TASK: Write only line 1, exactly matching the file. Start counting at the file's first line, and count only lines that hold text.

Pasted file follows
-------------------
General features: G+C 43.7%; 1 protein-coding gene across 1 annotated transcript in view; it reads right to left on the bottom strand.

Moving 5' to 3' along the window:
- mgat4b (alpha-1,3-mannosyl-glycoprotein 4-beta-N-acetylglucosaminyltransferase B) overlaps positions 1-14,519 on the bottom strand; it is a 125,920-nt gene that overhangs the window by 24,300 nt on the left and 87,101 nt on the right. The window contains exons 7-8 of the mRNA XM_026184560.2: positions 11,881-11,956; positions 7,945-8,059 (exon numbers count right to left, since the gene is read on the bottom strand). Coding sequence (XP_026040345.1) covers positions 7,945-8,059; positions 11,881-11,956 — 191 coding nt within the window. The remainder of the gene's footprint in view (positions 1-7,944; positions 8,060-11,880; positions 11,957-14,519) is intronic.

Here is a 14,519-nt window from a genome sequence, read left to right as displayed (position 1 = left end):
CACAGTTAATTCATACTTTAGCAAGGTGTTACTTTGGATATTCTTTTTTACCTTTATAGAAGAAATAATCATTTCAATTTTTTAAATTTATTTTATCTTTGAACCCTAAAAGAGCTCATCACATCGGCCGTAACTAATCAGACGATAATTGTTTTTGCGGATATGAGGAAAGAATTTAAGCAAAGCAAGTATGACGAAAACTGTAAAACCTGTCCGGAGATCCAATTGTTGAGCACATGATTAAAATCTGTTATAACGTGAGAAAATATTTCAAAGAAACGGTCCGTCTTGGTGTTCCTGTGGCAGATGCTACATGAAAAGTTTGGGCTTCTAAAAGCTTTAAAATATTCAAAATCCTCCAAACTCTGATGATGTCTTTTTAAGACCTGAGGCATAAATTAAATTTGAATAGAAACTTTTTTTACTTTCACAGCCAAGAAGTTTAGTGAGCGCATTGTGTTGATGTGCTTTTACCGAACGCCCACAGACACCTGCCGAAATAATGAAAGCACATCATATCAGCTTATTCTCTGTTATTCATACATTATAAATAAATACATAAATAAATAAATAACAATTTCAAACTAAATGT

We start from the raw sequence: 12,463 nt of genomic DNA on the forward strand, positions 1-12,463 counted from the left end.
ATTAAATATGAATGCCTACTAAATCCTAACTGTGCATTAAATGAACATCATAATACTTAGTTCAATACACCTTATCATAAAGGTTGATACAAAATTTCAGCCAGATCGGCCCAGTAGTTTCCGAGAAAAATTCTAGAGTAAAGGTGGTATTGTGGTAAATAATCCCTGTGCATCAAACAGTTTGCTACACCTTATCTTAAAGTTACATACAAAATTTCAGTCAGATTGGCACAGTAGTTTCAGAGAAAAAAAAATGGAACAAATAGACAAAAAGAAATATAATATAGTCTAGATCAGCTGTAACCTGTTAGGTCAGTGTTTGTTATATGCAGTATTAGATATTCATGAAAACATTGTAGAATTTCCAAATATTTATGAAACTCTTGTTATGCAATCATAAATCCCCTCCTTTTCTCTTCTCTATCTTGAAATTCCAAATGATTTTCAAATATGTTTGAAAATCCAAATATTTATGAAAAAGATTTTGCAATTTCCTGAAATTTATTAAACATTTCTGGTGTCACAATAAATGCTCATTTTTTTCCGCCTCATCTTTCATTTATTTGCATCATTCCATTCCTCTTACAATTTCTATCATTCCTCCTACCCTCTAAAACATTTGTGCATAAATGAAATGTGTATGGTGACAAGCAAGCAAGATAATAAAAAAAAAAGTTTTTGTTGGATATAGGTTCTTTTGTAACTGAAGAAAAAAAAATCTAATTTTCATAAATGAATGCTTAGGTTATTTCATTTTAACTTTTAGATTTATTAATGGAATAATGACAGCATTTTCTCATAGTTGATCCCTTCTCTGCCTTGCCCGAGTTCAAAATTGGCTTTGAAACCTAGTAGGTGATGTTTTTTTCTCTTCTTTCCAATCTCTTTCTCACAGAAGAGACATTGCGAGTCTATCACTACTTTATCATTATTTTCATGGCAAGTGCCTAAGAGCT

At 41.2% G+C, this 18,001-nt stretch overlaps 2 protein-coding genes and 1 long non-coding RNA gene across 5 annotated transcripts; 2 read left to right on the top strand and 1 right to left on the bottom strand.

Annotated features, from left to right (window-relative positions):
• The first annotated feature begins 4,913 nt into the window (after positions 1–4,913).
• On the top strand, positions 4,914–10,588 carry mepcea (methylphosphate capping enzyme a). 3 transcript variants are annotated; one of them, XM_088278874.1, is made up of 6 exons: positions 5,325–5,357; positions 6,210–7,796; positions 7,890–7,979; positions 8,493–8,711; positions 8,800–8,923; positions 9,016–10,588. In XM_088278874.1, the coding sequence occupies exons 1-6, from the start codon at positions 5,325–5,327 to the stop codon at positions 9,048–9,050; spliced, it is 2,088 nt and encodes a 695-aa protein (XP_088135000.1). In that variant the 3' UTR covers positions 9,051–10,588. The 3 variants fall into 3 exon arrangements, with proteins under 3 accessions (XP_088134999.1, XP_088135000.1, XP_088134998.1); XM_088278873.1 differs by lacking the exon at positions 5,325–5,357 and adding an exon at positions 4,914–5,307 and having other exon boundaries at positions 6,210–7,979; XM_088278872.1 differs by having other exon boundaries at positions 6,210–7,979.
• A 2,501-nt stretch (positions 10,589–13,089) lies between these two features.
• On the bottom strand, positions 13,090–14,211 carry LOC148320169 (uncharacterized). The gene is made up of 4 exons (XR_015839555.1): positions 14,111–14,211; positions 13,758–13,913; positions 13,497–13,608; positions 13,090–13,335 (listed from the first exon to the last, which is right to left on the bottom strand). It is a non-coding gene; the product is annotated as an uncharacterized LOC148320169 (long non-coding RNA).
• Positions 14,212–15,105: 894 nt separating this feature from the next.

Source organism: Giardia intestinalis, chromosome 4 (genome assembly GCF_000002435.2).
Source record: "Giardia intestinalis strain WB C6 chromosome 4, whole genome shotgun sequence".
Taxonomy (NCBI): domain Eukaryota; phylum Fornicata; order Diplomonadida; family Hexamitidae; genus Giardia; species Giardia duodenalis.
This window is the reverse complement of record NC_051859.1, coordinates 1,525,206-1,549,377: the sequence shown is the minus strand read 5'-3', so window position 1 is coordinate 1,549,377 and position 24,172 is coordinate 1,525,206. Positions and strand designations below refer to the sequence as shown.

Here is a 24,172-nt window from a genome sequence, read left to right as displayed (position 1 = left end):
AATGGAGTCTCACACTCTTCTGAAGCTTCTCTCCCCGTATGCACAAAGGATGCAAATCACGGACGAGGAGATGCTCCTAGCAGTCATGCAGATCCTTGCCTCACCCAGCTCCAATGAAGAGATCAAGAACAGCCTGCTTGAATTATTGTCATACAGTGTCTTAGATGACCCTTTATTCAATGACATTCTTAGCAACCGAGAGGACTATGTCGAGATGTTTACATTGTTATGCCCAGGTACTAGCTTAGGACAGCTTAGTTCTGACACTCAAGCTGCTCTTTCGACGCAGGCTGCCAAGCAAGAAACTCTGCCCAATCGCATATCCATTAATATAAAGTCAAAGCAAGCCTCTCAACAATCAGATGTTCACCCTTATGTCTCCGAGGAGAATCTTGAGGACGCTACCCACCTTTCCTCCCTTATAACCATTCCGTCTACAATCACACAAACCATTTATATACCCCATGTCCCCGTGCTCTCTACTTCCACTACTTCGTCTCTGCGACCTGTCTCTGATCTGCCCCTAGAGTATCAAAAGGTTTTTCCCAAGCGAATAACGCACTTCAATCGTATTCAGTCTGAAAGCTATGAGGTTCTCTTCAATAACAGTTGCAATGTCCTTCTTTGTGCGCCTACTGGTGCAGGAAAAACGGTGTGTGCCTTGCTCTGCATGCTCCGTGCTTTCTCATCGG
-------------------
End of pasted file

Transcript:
General features: G+C 43.7%; 1 protein-coding gene across 1 annotated transcript in view; it reads right to left on the bottom strand.